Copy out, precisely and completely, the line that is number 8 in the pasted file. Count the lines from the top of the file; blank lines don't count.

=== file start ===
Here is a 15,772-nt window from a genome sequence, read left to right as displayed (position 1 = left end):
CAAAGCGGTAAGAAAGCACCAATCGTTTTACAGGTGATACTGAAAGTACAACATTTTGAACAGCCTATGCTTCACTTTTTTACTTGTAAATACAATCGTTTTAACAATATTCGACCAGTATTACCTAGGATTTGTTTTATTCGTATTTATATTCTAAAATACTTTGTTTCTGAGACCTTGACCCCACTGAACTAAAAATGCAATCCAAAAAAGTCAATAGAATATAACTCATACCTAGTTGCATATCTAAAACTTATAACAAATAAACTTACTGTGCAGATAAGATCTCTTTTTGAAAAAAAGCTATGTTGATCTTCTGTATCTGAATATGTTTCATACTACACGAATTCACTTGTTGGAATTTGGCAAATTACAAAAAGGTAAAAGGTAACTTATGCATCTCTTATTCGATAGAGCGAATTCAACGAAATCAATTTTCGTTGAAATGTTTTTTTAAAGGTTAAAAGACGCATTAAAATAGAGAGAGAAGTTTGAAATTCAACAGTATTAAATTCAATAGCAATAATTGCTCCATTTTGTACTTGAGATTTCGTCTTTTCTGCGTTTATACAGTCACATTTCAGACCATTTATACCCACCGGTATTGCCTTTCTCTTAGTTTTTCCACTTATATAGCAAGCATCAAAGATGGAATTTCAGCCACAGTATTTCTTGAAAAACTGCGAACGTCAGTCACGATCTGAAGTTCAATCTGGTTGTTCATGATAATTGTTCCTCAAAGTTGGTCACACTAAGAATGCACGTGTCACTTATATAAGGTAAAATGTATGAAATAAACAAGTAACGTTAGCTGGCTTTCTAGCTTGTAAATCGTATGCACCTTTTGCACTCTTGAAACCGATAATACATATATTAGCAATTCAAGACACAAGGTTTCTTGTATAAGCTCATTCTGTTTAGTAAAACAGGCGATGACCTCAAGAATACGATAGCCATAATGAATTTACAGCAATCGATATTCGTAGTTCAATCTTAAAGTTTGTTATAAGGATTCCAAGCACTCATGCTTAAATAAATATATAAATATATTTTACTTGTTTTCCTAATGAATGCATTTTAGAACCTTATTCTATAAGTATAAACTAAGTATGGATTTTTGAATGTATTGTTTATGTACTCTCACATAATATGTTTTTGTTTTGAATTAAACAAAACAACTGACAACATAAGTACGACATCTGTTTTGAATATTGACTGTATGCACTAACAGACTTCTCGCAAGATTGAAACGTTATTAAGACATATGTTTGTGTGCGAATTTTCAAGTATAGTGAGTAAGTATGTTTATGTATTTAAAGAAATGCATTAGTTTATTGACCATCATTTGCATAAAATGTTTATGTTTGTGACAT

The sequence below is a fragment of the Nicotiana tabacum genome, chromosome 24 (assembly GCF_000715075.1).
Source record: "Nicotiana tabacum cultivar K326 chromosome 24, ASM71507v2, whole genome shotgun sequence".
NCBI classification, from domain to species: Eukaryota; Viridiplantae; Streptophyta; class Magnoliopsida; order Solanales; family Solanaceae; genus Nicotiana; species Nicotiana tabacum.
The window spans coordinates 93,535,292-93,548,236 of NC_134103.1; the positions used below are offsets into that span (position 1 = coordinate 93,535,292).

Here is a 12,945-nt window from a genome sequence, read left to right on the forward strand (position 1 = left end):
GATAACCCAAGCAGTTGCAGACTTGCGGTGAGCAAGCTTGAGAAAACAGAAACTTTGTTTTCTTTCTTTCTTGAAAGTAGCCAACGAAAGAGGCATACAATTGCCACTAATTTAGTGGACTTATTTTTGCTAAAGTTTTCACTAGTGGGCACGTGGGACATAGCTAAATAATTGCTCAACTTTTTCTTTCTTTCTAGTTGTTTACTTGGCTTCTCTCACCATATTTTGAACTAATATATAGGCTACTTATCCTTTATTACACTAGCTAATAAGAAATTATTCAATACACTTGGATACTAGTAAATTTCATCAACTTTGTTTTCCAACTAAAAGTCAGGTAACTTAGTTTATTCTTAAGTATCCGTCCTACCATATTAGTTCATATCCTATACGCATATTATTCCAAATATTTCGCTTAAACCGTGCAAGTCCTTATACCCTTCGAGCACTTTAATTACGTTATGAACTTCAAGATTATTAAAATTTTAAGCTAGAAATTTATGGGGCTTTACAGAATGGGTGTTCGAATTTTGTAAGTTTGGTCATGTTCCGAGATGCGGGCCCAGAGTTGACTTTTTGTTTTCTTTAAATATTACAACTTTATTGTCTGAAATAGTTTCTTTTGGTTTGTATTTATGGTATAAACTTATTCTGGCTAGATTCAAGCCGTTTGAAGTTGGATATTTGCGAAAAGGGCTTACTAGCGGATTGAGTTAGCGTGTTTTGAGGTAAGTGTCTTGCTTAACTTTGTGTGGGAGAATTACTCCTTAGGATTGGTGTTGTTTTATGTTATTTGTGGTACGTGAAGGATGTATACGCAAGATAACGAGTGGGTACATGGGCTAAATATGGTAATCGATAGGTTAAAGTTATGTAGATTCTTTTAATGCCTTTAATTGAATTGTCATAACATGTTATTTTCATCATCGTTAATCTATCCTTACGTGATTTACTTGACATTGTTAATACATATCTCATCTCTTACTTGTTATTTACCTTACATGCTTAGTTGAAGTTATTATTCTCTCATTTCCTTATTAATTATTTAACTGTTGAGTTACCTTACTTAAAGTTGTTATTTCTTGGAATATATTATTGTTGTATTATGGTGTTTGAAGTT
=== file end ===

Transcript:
GATAACCCAAGCAGTTGCAGACTTGCGGTGAGCAAGCTTGAGAAAACAGAAACTTTGTTTTCTTTCTTTCTTGAAAGTAGCCAACGAAAGAGGCATACAATTGCCACTAATTTAGTGGACTTATTTTTGCTAAAGTTTTCACTAGTGGGCACGTGGGACATAGCTAAATAATTGCTCAACTTTTTCTTTCTTTCTAGTTGTTTACTTGGCTTCTCTCACCATATTTTGAACTAATATATAGGCTACTTATCCTTTATTACACTAGCTAATAAGAAATTATTCAATACACTTGGATACTAGTAAATTTCATCAACTTTGTTTTCCAACTAAAAGTCAGGTAACTTAGTTTATTCTTAAGTATCCGTCCTACCATATTAGTTCATATCCTATACGCATATTATTCCAAATATTTCGCTTAAACCGTGCAAGTCCTTATACCCTTCGAGCACTTTAATTACGTTATGAACTTCAAGATTATTAAAATTTTAAGCTAGAAATTTATGGGGCTTTACAGAATGGGTGTTCGAATTTTGTAAGTTTGGTCATGTTCCGAGATGCGGGCCCAGAGTTGACTTTTTGTTTTCTTTAAATATTACAACTTTATTGTCTGAAATAGTTTCTTTTGGTTTGTATTTATGGTATAAACTTATTCTGGCTAGATTCAAGCCGTTTGAAGTTGGATATTTGCGAAAAGGGCTTACTAGCGGATTGAGTTAGCGTGTTTTGAGGTAAGTGTCTTGCTTAACTTTGTGTGGGAGAATTACTCCTTAGGATTGGTGTTGTTTTATGTTATTTGTGGTACGTGAAGGATGTATACGCAAGATAACGAGTGGGTACATGGGCTAAATATGGTAATCGATAGGTTAAAGTTATGTAGATTCTTTTAATGCCTTTAATTGAATTGTCATAACATGTTATTTTCATCATCGTTAATCTATCCTTACGTGATTTACTTGACATTGTTAATACATATCTCATCTCTTACTTGTTATTTACCTTACATGCTTAGTTGAAGTTATTATTCTCTCATTTCCTTATTAATTATTTAACTGTTGAGTTACCTTACTTAAAGTTGTTATTTCTTGGAATATATTATTGTTGTATTATGGTGTTTGAAGTT